Marijuana does not consistently increase risk of congenital malformations, fetal growth restriction, or postnatal neurobehavioral abnormalities. However, women who use marijuana during pregnancy often also use alcohol, cigarettes, or both, which can cause fetal problems.

Opioids

Opioid exposure in utero can cause withdrawal on delivery. The neonate of a woman who used opioids chronically during pregnancy should be observed for withdrawal symptoms (narcotic abstinence syndrome [NAS]). NAS usually occurs within 72 hours after delivery, although many neonatal units observe infants for 4 or 5 days to be sure there are no significant signs of withdrawal.

Characteristic signs of withdrawal include

  • Irritability

  • Jitteriness

  • Hypertonicity

  • Vomiting and/or diarrhea

  • Sweating

  • Seizures

  • Hyperventilation that causes respiratory alkalosis

Prenatal benzodiazepine exposure may cause similar effects.

There are many scoring systems to help quantify the severity of withdrawal (see The Opioid Exposed Newborn: Assessment and Pharmacologic Management). Mild withdrawal symptoms are treated by a few days of swaddling and soothing care to alleviate the physical overarousal and by giving frequent feedings to reduce restlessness. With patience, some problems resolve in no more than a week.

The Eat, Sleep, Console (ESC) approach for NAS assessment (1, 2) and care is a promising new development that is more family centered. This approach is focused on comfort care and family involvement, and in many centers includes rooming-in with the mother. Some studies have shown that the ESC approach decreases length of stay and results in less opioid exposure for the infant. However, a significant number of infants with NAS require drug treatment, typically using an opioid, sometimes with the addition of clonidine. Phenobarbital (0.75 to 1.5 mg/kg orally every 6 hours) may help but is now considered 2nd-line treatment. Treatment is tapered and stopped over several days or weeks as symptoms subside; many infants require up to 5 weeks of therapy.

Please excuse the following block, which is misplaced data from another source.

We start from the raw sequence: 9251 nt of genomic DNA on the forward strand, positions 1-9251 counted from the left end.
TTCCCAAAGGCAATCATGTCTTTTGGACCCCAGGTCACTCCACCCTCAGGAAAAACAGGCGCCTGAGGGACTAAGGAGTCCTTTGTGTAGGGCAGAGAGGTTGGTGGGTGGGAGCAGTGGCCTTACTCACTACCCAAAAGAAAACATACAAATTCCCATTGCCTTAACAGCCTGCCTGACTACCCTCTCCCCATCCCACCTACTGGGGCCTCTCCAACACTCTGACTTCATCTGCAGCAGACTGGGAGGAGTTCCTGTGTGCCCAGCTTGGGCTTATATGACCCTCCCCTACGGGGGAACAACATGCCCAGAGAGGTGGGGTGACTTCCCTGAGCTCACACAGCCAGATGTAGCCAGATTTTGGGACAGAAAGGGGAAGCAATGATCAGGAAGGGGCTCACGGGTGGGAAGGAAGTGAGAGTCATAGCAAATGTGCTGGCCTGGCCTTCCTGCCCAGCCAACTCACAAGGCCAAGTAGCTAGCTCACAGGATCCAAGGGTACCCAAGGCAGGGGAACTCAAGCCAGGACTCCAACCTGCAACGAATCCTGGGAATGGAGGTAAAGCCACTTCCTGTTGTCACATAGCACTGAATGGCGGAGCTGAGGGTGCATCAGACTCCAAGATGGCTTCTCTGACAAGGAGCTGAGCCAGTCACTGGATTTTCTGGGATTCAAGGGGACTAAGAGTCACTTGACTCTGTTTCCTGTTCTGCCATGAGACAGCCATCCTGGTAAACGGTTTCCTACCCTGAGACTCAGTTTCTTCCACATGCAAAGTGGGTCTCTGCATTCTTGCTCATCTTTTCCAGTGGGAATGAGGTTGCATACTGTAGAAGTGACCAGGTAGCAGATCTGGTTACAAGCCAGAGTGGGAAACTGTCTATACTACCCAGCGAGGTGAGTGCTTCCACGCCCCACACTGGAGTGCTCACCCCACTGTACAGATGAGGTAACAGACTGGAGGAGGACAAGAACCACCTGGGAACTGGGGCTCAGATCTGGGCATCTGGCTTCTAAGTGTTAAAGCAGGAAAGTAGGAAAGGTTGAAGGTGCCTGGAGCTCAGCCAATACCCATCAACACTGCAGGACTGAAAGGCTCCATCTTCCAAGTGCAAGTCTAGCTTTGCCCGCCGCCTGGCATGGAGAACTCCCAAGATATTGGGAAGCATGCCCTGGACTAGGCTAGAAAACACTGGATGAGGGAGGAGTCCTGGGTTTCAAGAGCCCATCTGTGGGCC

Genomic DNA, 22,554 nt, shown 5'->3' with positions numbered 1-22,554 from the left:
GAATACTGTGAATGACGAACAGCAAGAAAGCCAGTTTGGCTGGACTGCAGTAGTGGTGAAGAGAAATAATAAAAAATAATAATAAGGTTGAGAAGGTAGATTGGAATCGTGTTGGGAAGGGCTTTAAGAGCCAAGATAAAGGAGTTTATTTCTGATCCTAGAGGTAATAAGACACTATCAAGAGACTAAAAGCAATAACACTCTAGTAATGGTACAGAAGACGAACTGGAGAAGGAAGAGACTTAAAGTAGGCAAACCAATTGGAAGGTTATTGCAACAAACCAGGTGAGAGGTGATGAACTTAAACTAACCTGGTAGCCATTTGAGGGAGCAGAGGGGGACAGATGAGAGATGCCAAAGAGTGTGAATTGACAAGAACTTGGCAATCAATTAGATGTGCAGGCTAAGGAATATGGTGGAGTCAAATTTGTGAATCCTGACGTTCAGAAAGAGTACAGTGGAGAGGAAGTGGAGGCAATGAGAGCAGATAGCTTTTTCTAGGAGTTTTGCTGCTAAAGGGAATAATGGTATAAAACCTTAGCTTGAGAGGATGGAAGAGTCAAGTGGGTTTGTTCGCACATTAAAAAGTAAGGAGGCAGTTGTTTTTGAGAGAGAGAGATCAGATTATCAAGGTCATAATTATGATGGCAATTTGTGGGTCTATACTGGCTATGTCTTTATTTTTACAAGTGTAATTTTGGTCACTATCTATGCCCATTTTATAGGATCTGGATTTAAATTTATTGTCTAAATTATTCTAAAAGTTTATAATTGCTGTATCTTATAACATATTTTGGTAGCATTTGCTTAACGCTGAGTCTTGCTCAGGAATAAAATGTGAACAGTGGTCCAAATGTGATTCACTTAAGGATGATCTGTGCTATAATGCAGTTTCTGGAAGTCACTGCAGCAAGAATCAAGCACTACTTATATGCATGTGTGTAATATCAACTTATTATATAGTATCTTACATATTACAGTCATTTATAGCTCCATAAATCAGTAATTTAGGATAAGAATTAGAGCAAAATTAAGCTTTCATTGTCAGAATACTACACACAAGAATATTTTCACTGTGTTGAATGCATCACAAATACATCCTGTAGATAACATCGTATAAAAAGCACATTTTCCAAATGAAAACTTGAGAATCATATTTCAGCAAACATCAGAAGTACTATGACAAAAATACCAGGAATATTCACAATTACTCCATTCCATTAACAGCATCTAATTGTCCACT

There is no consensus on the best drug, but most experts use methadone, morphine, or sometimes tincture of opium. Dosing is based on the weight of the infant and the severity of the symptoms. Typically, a starting dose is given and increased until symptoms are controlled and then slowly tapered (see Table: One Drug Regimen for Neonatal Opioid Withdrawal).

Table
icon

One Drug Regimen for Neonatal Opioid Withdrawal

Drug

Starting Dose

Incremental Increase

Taper

Morphine

0.04 mg/kg orally every 3–4 hours

0.04 mg/kg/dose

10–20% every 2–3 days

Methadone

0.05–0.1 mg/kg orally every 6 hours

0.05 mg/kg/dose

10–20% every week

Adapted from Hudak ML, Tan RC, The Committee on Drugs, The Committee on Fetus and Newborn: Neonatal drug withdrawal. Pediatrics 129:E540–E560, 2012. doi: 10.1542/peds.2011-3212

The addition of clonidine 1 mcg/kg orally every 4 hours may reduce the duration of drug treatment needed in full-term infants. However, clonidine should not be given to premature infants because of the risk of bradycardia. If clonidine is used, blood pressure should be monitored as the clonidine dose is tapered because there can be rebound hypertension.

The incidence of SIDS is greater among infants born to women addicted to opioids but still is < 10/1000 infants, so routine use of home cardiorespiratory monitors is not recommended for these infants.

Opioids references

More Information

The following is an English-language resource that may be useful. Please note that THE MANUAL is not responsible for the content of this resource.